JPEG Vs RAW
View Single Post
22-10-09, 08:37 AM
Join Date: Jul 2009
Originally Posted by
The time it takes a person to convert a Raw file to a 16 bit TIFF,i have finished checking my levels/curves and exposure and out shooting again =)
be true but it doesn't mean you should automatically dismiss RAW shooting. Personally I find it takes a few seconds to make any adjustments to a RAW file and it's then saved as a PSD. If it requires, or I feel like doing any further editing I can, just as if I'd shot in JPEG.
There are pros and cons to RAW and JPEG. JPEGs are smaller, written faster, processed with proprietary tone curves and adjustments and they're much easier to share. If you need to give your shots to someone quickly, then JPEG is always your friend.
But RAW files contain more dynamic range, are lossless, have a greater bit depth and, hence, colour and tonal range/rendition. But they are larger and require processing.
At weddings I shoot RAW + JPEG so I can give JPEGs to people straight away as they're often collecting them as people leave and you try explaining that they can't just copy your pictures because... well, they're in RAW and it's not really a picture file per se and it'll have to be developed... etc. etc.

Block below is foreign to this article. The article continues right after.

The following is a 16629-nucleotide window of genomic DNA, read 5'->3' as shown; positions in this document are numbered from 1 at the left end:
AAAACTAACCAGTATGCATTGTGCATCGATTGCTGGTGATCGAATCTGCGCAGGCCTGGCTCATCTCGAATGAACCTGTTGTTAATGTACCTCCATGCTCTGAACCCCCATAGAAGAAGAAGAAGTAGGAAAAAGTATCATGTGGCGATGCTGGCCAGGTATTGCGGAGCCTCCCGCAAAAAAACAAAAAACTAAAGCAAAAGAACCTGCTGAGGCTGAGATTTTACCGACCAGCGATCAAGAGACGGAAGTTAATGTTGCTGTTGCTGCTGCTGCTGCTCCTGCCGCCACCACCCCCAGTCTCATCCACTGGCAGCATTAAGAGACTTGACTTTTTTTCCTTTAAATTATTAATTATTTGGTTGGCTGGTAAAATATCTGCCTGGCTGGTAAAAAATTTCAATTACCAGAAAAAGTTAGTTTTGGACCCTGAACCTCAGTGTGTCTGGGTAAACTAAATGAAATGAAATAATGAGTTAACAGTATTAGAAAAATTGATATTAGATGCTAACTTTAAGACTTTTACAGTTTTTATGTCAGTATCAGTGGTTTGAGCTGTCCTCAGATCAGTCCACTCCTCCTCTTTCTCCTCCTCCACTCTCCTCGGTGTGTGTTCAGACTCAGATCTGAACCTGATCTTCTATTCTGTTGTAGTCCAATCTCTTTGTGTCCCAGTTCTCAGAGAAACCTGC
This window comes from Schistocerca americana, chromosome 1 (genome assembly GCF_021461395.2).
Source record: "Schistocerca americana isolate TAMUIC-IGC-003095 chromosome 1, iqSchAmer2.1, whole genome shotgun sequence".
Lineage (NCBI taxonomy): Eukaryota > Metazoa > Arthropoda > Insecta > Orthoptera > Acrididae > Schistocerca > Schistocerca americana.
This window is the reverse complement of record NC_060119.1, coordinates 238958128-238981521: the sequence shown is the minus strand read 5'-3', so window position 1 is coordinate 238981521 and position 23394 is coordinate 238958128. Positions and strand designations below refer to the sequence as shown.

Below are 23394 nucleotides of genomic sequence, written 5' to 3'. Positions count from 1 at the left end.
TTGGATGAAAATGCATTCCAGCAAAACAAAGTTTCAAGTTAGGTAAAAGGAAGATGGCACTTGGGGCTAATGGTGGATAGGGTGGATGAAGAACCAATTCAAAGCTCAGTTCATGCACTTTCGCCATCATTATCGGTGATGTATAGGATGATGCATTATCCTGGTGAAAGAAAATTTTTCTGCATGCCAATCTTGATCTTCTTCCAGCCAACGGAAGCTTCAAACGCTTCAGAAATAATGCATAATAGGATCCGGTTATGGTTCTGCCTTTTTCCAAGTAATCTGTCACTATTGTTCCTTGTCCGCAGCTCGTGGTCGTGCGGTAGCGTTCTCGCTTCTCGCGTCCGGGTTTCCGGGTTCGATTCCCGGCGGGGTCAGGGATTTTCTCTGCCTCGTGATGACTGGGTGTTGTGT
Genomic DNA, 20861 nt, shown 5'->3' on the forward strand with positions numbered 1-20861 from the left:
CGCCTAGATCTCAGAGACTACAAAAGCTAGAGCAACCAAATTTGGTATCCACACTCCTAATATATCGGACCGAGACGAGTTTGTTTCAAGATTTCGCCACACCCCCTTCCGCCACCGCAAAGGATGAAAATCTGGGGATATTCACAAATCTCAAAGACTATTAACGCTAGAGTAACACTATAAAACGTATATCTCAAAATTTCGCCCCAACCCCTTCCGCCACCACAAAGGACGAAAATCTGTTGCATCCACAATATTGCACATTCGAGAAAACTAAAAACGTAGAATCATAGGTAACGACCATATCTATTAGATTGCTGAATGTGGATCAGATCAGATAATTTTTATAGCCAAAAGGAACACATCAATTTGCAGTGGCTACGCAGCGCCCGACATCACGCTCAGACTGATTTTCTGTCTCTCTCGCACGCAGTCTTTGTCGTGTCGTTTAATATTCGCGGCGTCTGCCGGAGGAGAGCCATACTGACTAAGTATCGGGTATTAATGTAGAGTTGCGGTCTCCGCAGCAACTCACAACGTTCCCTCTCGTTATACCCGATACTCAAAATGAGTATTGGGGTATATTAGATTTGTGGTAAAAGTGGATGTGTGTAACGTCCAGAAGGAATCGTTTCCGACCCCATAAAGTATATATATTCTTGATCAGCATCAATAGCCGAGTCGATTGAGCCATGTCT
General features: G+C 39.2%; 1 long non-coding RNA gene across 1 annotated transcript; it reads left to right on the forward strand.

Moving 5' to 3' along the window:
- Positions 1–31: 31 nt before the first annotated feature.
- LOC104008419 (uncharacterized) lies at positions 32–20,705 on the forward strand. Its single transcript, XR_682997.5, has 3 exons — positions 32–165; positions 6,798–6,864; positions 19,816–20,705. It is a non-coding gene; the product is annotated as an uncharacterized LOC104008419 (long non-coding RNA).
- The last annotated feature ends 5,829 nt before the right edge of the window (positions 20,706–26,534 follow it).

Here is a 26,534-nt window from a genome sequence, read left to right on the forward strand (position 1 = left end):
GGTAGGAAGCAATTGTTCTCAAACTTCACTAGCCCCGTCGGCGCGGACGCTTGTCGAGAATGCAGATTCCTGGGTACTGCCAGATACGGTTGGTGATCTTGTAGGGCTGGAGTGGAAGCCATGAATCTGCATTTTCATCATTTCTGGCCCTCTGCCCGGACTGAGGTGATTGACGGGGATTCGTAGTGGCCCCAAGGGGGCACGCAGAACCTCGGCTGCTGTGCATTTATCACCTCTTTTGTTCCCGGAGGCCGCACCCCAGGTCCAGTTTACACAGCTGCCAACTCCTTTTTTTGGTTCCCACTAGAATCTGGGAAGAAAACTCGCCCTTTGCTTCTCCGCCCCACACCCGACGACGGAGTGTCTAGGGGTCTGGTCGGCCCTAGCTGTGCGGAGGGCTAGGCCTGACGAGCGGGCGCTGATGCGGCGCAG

Then I go home, edit the RAW files and send them DVDs of the finished product.
I don't see why you
to shoot one format exclusively. Shoot JPEG when you need to and RAW when you need to. One format is not right or wrong. They're different tools suited to different jobs.
View Forum Profile
Send a private message to chris-p
Find all posts by chris-p